3D Printing On The Rise
October 29, 2014
At the Walter Reed National Military Medical Center in Bethesda, Md., researchers are devoting a lot of attention to what might seem like an old technology: printers.But these aren’t just any printers. These printers are capable of printing, not words or images, but things.
Additive manufacturing — more popularly known as 3D printing — is transforming the manufacturing of everything from medical devices to car parts. The technology can actually print an entire house.
Basically, 3D printing uses a digital image to produce a three-dimensional object from a special printer. Instead of ink, 3D printers can “print” different types of materials including plastics, metals, cement — the list of materials keeps growing.
Tri-C is the only college in Northeast Ohio to offer a certificate program in 3D Digital Design and Manufacturing Technology. The program is funded by a U.S. Department of Labor grant that specifically seeks to recruit veterans, the underemployed and unemployed, though anyone is encouraged to enroll.
The Walter Reed National Military Medical Center has its own 3D Medical Applications Center. Its mission, along with education and research, is to provide computer-aided design and manufacturing to create medical models and custom implants.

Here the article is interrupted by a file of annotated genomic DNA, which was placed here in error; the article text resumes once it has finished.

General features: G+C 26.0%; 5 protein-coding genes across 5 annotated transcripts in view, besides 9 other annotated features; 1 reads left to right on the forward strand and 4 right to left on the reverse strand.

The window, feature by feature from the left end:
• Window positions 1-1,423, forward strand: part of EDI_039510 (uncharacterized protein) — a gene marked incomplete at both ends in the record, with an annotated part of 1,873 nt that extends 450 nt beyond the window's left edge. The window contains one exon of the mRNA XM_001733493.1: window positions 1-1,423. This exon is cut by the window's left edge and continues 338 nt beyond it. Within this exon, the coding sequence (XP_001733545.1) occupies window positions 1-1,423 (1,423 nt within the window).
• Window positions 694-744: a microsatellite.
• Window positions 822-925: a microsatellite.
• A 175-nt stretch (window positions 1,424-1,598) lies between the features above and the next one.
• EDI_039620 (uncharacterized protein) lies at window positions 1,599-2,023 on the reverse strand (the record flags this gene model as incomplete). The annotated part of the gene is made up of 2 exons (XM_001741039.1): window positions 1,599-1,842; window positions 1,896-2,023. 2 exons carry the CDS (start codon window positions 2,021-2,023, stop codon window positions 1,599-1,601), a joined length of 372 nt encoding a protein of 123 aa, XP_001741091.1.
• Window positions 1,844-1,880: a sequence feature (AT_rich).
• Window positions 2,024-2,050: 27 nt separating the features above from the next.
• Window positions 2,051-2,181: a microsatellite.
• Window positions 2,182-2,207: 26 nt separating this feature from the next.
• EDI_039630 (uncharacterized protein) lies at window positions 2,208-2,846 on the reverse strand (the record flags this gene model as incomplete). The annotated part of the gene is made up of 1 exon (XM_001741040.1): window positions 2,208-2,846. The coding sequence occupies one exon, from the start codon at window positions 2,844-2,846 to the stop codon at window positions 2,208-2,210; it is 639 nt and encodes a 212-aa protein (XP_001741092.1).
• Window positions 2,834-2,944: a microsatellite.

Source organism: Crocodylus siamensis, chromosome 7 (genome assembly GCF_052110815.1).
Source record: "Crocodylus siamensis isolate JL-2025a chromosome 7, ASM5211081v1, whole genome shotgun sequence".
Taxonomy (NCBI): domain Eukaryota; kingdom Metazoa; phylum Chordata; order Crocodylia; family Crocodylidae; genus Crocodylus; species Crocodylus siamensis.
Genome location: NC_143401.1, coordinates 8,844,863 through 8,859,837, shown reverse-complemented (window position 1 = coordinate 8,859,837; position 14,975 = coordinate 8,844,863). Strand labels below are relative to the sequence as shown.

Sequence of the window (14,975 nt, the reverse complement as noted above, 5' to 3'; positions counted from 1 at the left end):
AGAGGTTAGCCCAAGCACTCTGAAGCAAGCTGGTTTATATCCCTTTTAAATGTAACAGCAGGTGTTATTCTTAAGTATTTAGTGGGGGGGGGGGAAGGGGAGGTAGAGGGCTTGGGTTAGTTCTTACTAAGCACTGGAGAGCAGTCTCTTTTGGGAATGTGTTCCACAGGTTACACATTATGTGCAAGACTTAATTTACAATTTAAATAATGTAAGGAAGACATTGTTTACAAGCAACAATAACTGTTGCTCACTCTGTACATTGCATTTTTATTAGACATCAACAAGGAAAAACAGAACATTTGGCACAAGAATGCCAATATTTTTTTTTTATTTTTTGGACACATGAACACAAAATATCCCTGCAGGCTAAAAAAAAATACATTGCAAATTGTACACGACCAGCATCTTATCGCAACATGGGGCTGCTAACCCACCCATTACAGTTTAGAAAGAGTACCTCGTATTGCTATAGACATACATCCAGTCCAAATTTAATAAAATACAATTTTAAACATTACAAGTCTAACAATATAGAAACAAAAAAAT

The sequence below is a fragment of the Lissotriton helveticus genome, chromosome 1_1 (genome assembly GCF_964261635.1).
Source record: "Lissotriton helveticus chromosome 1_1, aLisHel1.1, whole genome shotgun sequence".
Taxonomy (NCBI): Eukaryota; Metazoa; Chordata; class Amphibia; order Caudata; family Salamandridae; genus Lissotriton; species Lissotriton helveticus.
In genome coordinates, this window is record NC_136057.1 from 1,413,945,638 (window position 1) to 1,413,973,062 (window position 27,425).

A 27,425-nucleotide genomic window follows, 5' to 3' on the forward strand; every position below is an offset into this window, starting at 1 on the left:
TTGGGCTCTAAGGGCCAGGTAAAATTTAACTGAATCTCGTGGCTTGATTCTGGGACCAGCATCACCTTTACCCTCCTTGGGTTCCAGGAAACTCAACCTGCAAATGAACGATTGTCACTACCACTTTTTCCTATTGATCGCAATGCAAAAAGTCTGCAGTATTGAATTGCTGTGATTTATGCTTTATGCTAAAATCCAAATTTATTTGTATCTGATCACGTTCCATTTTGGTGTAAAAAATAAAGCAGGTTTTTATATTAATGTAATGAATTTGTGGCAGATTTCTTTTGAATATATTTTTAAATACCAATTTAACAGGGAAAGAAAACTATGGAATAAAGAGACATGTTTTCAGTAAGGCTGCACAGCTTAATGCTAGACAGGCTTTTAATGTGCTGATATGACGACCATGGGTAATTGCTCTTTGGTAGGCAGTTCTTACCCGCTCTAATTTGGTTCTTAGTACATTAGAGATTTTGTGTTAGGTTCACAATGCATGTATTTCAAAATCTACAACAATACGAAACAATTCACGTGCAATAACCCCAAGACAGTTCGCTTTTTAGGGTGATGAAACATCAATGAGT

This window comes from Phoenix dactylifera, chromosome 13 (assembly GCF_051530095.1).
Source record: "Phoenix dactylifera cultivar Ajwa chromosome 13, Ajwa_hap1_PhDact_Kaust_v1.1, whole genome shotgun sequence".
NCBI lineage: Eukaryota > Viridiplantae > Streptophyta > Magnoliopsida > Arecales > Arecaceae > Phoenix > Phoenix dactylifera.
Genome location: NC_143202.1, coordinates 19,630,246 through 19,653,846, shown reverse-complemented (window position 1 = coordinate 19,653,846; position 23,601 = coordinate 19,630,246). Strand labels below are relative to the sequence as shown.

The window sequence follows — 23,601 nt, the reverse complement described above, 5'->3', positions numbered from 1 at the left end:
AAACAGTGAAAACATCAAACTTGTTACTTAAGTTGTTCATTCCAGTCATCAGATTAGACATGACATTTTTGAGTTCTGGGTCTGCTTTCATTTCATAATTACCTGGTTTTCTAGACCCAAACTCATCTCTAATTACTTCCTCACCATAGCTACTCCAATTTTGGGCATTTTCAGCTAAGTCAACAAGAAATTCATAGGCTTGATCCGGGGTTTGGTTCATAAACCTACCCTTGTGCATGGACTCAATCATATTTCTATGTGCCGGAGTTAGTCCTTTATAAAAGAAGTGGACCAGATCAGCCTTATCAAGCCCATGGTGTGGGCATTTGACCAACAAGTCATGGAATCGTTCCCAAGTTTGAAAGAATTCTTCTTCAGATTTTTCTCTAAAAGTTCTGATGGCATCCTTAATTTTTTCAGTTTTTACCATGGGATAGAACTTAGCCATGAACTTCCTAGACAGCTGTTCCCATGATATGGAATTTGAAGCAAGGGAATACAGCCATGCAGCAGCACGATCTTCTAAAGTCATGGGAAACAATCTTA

Veterans who have been wounded may require complicated surgical procedures that can be enhanced by using anatomical models. By using additive manufacturing technology, doctors and technicians can create reconstructive plates unique to each veteran.
Additive manufacturing is also being used to design and print customized prostheses for those who have lost limbs as a result of combat. A veteran can receive a custom prosthesis in a matter of weeks when using a 3D printer versus months or years with traditional manufacturing. Often, it is cheaper than traditional manufacturing, too.
Because this is a new technology, there is a growing demand for trained and qualified workers. The additive manufacturing industry hit $3.1 billion in sales in 2013, and is projected to reach $21 billion by 2020 (Wohlers Report, August 2014). Individuals with the right training and hands-on experience will be needed to fill positions such as additive operators, CAD drafters and designers, and more.
For veterans and others looking to start a new career, Tri-C‘s 3D Digital Design and Manufacturing Technology program presents an opportunity to get trained in an emerging technology. With hands-on experience and training, all students are offered a chance to participate in an internship and job placement opportunities. In addition, flexible scheduling for day and evening classes is available.